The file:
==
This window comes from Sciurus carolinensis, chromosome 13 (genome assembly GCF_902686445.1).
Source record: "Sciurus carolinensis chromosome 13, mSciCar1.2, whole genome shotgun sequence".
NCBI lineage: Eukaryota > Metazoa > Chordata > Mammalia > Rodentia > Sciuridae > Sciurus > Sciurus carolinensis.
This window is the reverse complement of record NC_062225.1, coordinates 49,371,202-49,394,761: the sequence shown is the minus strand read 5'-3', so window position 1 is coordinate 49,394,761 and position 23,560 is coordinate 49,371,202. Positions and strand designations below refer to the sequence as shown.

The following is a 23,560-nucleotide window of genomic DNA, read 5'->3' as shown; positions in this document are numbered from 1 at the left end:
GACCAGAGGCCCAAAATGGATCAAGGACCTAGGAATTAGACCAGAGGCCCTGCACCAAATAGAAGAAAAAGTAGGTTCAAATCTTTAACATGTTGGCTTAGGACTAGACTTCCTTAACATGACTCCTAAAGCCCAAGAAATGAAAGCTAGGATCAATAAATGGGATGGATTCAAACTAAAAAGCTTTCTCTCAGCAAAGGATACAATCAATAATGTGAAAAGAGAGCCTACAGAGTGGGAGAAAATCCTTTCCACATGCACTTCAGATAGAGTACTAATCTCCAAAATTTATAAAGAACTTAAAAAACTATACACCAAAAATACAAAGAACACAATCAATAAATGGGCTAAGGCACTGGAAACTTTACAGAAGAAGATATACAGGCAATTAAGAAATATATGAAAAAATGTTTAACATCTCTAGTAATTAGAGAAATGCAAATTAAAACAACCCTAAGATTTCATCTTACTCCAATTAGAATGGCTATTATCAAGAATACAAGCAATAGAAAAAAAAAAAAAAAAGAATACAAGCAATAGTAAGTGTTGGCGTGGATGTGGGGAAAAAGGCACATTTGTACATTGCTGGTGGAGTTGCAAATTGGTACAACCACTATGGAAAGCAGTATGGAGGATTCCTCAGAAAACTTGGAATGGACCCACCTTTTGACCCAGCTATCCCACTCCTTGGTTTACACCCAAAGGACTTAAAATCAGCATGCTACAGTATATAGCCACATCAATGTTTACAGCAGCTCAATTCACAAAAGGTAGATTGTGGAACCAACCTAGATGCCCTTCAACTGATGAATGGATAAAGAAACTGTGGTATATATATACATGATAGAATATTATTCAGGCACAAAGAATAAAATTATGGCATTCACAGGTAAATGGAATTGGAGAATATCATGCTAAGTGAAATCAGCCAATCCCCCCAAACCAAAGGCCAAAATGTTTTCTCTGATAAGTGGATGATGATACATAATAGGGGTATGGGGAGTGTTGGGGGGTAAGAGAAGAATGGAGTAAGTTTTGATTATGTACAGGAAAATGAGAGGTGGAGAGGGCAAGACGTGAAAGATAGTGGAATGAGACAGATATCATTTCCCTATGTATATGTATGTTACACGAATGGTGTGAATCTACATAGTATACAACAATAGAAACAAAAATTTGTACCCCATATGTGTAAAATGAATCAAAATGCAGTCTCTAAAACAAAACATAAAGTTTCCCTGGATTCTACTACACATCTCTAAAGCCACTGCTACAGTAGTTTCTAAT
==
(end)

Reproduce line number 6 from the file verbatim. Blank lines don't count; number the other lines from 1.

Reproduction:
GACCAGAGGCCCAAAATGGATCAAGGACCTAGGAATTAGACCAGAGGCCCTGCACCAAATAGAAGAAAAAGTAGGTTCAAATCTTTAACATGTTGGCTTAGGACTAGACTTCCTTAACATGACTCCTAAAGCCCAAGAAATGAAAGCTAGGATCAATAAATGGGATGGATTCAAACTAAAAAGCTTTCTCTCAGCAAAGGATACAATCAATAATGTGAAAAGAGAGCCTACAGAGTGGGAGAAAATCCTTTCCACATGCACTTCAGATAGAGTACTAATCTCCAAAATTTATAAAGAACTTAAAAAACTATACACCAAAAATACAAAGAACACAATCAATAAATGGGCTAAGGCACTGGAAACTTTACAGAAGAAGATATACAGGCAATTAAGAAATATATGAAAAAATGTTTAACATCTCTAGTAATTAGAGAAATGCAAATTAAAACAACCCTAAGATTTCATCTTACTCCAATTAGAATGGCTATTATCAAGAATACAAGCAATAGAAAAAAAAAAAAAAAAGAATACAAGCAATAGTAAGTGTTGGCGTGGATGTGGGGAAAAAGGCACATTTGTACATTGCTGGTGGAGTTGCAAATTGGTACAACCACTATGGAAAGCAGTATGGAGGATTCCTCAGAAAACTTGGAATGGACCCACCTTTTGACCCAGCTATCCCACTCCTTGGTTTACACCCAAAGGACTTAAAATCAGCATGCTACAGTATATAGCCACATCAATGTTTACAGCAGCTCAATTCACAAAAGGTAGATTGTGGAACCAACCTAGATGCCCTTCAACTGATGAATGGATAAAGAAACTGTGGTATATATATACATGATAGAATATTATTCAGGCACAAAGAATAAAATTATGGCATTCACAGGTAAATGGAATTGGAGAATATCATGCTAAGTGAAATCAGCCAATCCCCCCAAACCAAAGGCCAAAATGTTTTCTCTGATAAGTGGATGATGATACATAATAGGGGTATGGGGAGTGTTGGGGGGTAAGAGAAGAATGGAGTAAGTTTTGATTATGTACAGGAAAATGAGAGGTGGAGAGGGCAAGACGTGAAAGATAGTGGAATGAGACAGATATCATTTCCCTATGTATATGTATGTTACACGAATGGTGTGAATCTACATAGTATACAACAATAGAAACAAAAATTTGTACCCCATATGTGTAAAATGAATCAAAATGCAGTCTCTAAAACAAAACATAAAGTTTCCCTGGATTCTACTACACATCTCTAAAGCCACTGCTACAGTAGTTTCTAAT